Small Publishers to Benefit from Self-Regulated, Targeted Display Advertising

Regulation of the distribution of content via the Internet as well as targeted online advertising has been making headlines lately. Both the House of Representatives and the Senate are considering legislation to stop online piracy but their efforts were met with highly visible protests by key industry players like Wikipedia last week. Similarly, bills circulating in Congress that propose to regulate targeted advertising are also facing strong headwinds.

Not surprisingly, the Interactive Advertising Bureau (IAB) is hoping to help the online industry find its own way to self-regulate targeted advertising. If the federal government comes up with a solution, the IAB’s General Counsel, Mark Zaneis, fears that "unintended consequences” will result. The initial attempt by legislators to implement what they call  a “Do Not Track” mechanism was all about prompting providers of browsers to offer a ‘do not track’ option to consumers.

In response, key industry players have come up with a solution they call aboutads​.info. As a result of this initiative, consumers can learn how to opt-out of some of the behavioral ads that are served to them. Marketers can signal their participation in this voluntary program by registering to use a common icon which appears on consumer browser pages. Marketers are also being encouraged to inform consumers about their data practices by posting clear and specific notices.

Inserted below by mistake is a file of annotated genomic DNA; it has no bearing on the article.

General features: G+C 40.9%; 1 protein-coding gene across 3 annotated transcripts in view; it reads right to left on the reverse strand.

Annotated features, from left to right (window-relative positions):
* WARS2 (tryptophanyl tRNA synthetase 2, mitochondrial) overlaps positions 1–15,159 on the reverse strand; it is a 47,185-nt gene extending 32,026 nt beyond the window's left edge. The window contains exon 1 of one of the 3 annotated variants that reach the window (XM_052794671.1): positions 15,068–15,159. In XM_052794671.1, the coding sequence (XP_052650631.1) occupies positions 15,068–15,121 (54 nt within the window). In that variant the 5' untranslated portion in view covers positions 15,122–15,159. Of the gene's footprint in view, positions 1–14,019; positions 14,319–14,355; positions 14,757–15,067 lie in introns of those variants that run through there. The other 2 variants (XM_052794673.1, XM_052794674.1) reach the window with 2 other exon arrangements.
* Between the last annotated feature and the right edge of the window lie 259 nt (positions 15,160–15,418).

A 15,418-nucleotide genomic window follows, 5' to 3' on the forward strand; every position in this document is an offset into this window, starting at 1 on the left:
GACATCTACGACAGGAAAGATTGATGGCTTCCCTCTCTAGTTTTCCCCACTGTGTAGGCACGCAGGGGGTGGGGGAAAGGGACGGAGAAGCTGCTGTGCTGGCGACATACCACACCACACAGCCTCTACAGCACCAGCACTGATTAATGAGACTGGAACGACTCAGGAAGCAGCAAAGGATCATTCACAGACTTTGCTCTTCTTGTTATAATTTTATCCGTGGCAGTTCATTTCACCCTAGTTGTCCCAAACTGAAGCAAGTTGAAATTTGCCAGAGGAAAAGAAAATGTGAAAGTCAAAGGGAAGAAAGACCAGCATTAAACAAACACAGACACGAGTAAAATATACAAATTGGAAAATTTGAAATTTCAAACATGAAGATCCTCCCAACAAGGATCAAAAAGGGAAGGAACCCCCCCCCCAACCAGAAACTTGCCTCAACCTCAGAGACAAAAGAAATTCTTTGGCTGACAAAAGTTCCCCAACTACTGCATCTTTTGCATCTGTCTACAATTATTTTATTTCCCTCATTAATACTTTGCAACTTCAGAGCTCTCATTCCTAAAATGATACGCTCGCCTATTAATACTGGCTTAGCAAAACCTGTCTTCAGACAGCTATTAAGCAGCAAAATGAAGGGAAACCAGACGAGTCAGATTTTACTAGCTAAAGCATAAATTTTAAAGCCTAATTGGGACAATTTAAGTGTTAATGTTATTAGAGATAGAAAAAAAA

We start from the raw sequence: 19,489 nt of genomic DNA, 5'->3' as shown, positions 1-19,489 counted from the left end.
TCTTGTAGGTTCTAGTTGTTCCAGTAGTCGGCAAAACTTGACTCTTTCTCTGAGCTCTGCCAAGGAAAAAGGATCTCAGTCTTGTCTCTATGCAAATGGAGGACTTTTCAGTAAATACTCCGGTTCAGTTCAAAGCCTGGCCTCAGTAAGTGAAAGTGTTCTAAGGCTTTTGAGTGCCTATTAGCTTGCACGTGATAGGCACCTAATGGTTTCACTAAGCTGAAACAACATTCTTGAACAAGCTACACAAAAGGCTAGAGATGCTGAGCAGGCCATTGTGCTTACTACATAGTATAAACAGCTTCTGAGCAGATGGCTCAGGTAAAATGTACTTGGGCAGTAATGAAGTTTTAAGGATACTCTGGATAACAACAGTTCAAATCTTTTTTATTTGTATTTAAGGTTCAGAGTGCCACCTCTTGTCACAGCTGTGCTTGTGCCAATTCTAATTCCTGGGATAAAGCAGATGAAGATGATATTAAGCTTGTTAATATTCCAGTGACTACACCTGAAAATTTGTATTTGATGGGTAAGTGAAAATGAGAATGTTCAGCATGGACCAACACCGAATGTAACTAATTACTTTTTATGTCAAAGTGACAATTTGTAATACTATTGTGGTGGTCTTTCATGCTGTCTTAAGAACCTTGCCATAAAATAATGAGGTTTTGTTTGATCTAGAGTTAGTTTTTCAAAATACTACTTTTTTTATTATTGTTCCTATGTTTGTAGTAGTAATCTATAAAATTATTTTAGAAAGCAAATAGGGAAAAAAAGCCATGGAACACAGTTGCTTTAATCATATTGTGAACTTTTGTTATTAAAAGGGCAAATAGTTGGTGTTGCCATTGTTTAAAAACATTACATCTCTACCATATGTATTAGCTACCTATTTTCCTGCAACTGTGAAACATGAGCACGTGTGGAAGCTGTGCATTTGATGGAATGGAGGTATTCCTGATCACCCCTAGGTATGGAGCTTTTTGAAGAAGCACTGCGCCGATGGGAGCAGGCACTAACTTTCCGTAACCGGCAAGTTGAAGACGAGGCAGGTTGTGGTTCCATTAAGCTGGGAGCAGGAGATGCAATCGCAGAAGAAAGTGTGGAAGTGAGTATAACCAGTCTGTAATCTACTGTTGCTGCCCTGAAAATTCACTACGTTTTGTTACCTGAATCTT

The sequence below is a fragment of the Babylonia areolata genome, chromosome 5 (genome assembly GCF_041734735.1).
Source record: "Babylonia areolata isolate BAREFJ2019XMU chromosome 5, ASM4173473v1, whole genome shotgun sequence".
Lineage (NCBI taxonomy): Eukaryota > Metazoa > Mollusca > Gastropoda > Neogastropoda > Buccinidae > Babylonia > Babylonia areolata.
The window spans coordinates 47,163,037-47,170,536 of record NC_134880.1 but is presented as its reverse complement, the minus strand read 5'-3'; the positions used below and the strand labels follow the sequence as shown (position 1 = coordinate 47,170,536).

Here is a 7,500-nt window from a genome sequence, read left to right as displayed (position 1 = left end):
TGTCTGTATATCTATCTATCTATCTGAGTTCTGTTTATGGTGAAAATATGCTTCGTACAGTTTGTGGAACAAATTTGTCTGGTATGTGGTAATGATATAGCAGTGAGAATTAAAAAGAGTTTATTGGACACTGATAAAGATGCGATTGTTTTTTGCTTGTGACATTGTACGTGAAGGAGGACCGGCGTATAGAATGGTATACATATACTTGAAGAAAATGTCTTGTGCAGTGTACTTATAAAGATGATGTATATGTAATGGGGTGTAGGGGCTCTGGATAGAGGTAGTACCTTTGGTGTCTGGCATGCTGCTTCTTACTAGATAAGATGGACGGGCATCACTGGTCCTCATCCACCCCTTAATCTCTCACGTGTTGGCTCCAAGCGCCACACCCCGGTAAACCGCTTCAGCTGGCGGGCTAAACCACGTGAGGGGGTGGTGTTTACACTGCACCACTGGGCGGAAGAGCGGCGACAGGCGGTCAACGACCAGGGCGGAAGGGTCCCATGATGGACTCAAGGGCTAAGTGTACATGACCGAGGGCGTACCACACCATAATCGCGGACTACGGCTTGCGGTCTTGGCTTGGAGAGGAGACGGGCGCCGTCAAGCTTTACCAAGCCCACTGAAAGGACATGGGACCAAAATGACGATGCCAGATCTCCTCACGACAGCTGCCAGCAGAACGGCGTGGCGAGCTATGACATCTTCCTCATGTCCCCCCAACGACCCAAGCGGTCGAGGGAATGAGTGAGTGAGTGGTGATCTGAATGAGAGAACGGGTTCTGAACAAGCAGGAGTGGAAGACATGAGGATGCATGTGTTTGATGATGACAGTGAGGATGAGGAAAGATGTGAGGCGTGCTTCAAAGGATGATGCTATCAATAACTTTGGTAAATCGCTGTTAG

As the debate regarding targeted advertising continues, more local publishers have been benefiting from selling targeted display spots. According to Borrell Associates, about 45% of local and social display ads are based on targeting. To continue the rapid growth in this area, Zaneis believes that industry self-regulation is key.  He indicates that up to 95% of “advertising networks and online behavioral analysts participate in the [current] program.” If the self-regulation proves successful, industry operators may be able to fend off Congressional attempts to control what happens both on and off the browser page.

[Source: Dengler, Brian. IAB Counsel: Push to Regulate Online Ads May Lose Traction. Streetfightmag​.com. 17 Jan. 2012. Web. 23 Jan. 2012]
Kathy Crosett
Kathy is the Vice President of Research for SalesFuel. She holds a Masters in Business Administration from the University of Vermont and oversees a staff of researchers, writers and content providers for SalesFuel. Previously, she was co-owner of several small businesses in the health care services sector.